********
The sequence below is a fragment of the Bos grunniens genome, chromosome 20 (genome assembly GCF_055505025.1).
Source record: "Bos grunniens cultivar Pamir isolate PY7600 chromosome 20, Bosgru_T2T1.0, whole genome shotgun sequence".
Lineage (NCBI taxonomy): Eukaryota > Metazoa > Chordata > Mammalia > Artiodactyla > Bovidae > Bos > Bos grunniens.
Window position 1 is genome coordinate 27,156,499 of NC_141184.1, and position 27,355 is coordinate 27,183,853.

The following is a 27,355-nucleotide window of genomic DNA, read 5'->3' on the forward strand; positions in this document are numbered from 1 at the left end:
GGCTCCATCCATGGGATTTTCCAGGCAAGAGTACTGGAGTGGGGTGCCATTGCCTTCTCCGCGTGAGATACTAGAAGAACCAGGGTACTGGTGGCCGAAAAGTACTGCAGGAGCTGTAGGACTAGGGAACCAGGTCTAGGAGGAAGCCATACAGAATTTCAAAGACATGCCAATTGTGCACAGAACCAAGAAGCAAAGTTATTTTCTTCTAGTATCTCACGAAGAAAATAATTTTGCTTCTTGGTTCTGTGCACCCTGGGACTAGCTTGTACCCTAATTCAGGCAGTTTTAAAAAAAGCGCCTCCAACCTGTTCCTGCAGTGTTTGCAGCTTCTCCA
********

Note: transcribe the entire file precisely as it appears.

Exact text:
The sequence below is a fragment of the Bos grunniens genome, chromosome 20 (genome assembly GCF_055505025.1).
Source record: "Bos grunniens cultivar Pamir isolate PY7600 chromosome 20, Bosgru_T2T1.0, whole genome shotgun sequence".
Lineage (NCBI taxonomy): Eukaryota > Metazoa > Chordata > Mammalia > Artiodactyla > Bovidae > Bos > Bos grunniens.
Window position 1 is genome coordinate 27,156,499 of NC_141184.1, and position 27,355 is coordinate 27,183,853.

The following is a 27,355-nucleotide window of genomic DNA, read 5'->3' on the forward strand; positions in this document are numbered from 1 at the left end:
GGCTCCATCCATGGGATTTTCCAGGCAAGAGTACTGGAGTGGGGTGCCATTGCCTTCTCCGCGTGAGATACTAGAAGAACCAGGGTACTGGTGGCCGAAAAGTACTGCAGGAGCTGTAGGACTAGGGAACCAGGTCTAGGAGGAAGCCATACAGAATTTCAAAGACATGCCAATTGTGCACAGAACCAAGAAGCAAAGTTATTTTCTTCTAGTATCTCACGAAGAAAATAATTTTGCTTCTTGGTTCTGTGCACCCTGGGACTAGCTTGTACCCTAATTCAGGCAGTTTTAAAAAAAGCGCCTCCAACCTGTTCCTGCAGTGTTTGCAGCTTCTCCA